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Ambivalence is generally defined as having feelings that are mixed or uncertain. More specifically, the term can refer to having both positive and negative feelings. In addition, it is used in psychology to describe simultaneous positive and negative feelings toward the same object, which could be a person, thing, or concept. The causes of ambivalence are varied, as are the ways of handling conflicting emotions and ideas.
Many people experience ambivalence as it is generally defined. Both minor events — such as watching television — and major events — such as seeing a child go off to college — can produce mixed feelings. Someone might be impressed by the special effects used in an episode of a TV program, but also find the plot lacking in originality. Parents of college freshmen may feel both pride at their son or daughter's academic achievement, and worry about how he or she will adjust to college life.
In addition to major and minor life events, unfulfilled longings or desires, nostalgia, and poignant moments can cause mixed feelings. Someone with a lifelong dream of becoming a famous rock musician may enjoy composing songs and performing them at local venues. When that person fails to achieve the fame he or she seeks, however, the positive feelings of making music may become mixed with negative feelings of frustration or resignation.
As opposed to its common usage, people experiencing ambivalence as defined by psychology are often unaware of having more than one set of feelings for the same object. One set of feelings is repressed in the subconscious, allowing the remaining positive or negative set of feelings to dominate. For example, a bachelor who is unhappy about his marital status may consciously experience only happiness at his younger brother's wedding, but may subconsciously have feelings of sadness or envy as well. Although everyone may occasionally feel this type of ambivalence, it is a common feature in many psychological disorders, including anxiety, depression, and phobias.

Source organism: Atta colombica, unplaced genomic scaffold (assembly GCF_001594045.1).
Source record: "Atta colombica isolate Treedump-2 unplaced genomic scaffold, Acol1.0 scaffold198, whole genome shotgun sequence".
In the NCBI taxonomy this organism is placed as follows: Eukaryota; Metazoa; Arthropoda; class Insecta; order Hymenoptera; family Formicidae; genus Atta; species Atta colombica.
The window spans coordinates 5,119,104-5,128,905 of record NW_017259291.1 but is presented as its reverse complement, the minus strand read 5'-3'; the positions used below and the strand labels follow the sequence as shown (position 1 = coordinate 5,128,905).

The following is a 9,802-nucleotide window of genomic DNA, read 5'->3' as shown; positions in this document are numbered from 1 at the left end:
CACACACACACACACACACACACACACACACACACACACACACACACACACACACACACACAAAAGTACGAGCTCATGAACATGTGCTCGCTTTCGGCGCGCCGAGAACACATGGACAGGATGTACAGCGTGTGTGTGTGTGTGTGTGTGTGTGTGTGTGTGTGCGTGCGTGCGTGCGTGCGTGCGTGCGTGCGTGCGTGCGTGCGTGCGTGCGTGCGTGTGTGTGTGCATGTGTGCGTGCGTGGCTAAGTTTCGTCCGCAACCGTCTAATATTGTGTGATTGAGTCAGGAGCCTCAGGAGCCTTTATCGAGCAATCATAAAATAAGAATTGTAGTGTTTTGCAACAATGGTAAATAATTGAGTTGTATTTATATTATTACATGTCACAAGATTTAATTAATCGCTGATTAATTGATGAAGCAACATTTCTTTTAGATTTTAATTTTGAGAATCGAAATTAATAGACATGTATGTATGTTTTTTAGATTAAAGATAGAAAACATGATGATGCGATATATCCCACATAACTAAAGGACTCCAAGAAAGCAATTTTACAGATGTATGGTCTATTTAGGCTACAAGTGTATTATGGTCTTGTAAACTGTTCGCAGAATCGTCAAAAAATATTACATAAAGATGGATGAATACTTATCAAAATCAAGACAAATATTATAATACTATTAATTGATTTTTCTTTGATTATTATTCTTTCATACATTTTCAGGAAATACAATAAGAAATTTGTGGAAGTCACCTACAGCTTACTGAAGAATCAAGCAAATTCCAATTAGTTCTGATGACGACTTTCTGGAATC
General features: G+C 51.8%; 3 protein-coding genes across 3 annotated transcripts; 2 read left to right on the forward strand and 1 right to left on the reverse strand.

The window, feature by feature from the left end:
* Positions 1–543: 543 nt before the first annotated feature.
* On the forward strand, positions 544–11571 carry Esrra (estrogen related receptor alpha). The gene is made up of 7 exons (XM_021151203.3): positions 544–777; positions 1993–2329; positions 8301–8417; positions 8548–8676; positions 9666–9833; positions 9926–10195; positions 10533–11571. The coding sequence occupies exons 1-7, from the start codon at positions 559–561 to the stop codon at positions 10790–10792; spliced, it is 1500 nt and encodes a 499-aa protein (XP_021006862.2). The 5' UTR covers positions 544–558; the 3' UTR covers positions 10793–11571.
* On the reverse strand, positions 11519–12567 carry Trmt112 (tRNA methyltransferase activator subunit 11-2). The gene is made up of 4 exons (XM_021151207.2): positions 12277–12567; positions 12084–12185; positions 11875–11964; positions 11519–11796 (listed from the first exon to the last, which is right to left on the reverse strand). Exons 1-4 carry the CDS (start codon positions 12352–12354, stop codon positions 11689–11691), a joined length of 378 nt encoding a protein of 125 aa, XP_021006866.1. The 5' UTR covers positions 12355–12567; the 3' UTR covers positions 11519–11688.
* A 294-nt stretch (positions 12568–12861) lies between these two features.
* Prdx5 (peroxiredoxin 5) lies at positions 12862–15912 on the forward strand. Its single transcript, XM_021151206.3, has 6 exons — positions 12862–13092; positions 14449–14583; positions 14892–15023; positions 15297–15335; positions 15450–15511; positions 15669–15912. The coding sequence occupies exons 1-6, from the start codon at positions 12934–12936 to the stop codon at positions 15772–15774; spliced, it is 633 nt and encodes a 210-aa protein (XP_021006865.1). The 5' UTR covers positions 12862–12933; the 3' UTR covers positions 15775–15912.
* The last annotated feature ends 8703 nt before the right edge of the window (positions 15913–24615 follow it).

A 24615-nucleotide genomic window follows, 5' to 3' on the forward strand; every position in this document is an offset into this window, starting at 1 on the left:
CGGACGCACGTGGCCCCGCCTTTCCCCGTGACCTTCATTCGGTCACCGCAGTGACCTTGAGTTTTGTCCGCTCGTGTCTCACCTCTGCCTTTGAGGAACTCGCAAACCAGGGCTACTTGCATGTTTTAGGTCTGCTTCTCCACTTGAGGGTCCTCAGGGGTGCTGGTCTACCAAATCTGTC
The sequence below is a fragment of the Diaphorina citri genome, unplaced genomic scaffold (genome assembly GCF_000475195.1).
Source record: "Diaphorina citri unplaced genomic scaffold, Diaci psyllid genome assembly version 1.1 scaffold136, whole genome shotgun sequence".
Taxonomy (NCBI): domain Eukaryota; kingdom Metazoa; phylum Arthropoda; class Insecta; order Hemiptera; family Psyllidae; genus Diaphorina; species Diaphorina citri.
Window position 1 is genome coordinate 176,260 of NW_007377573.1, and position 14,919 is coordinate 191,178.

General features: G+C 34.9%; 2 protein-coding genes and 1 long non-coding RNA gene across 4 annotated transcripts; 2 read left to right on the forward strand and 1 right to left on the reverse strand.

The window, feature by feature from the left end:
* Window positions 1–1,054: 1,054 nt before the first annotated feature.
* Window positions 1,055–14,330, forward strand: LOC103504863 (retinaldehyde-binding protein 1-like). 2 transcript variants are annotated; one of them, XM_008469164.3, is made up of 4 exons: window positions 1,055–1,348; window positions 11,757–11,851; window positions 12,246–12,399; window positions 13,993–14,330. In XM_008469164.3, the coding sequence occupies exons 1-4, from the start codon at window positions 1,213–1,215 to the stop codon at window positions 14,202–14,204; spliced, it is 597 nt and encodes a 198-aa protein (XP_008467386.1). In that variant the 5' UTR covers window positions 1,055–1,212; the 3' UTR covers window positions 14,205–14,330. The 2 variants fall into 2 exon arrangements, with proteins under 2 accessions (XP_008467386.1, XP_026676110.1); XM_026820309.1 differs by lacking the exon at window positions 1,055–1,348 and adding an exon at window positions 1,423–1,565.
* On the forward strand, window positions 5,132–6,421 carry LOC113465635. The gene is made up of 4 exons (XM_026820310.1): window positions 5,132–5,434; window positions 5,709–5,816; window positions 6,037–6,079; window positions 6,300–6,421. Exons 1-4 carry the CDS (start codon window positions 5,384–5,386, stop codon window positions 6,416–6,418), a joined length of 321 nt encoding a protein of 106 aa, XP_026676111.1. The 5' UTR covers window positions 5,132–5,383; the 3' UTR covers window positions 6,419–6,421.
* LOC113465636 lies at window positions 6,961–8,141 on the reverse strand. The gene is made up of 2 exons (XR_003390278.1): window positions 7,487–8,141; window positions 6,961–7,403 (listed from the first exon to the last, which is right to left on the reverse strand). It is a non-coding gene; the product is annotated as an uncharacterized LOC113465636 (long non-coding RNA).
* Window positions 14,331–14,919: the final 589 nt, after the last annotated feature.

A number of psychological theories focus on how individuals handle ambivalence and modify decisions and behavior because of it. The theory of cognitive dissonance, first introduced by Leon Festinger, proposes that people are driven to reduce or resolve dissonance, which arises when conflicting ideas exist about the same subject. Dissonance is often induced by the perception of a mismatch between attitudes and behavior. For example, a person might believe herself to be charitable, but refuse to give money to a beggar. In order to resolve the dissonance, she will either change her attitude or subsequent behavior, or try to justify to herself why she refused to be charitable in this particular case.
Another psychological theory that relates to how people process ambivalence is Kurt Lewin's analysis of patterns of conflict resolution in response to desirable and undesirable goals. The patterns Lewin recognized include approach-approach, where two desirable goals are in conflict; avoidance-avoidance, where two undesirable goals are in conflict; and approach-avoidance, where the same goal has both desirable and undesirable qualities. The last pattern is typical of conflict resolution when a subject is experiencing ambivalence.
Despite the unpleasant feelings it can produce, there is evidence that dealing with ambivalence can also have beneficial effects. The ability to tolerate mixed feelings and cognitive dissonance seems to encourage creative abilities and also increases resilience, an adaptive response to stress. Many factors can affect a person's ability to tolerate ambivalence, including cultural background, lifestyle complexity, and social status.
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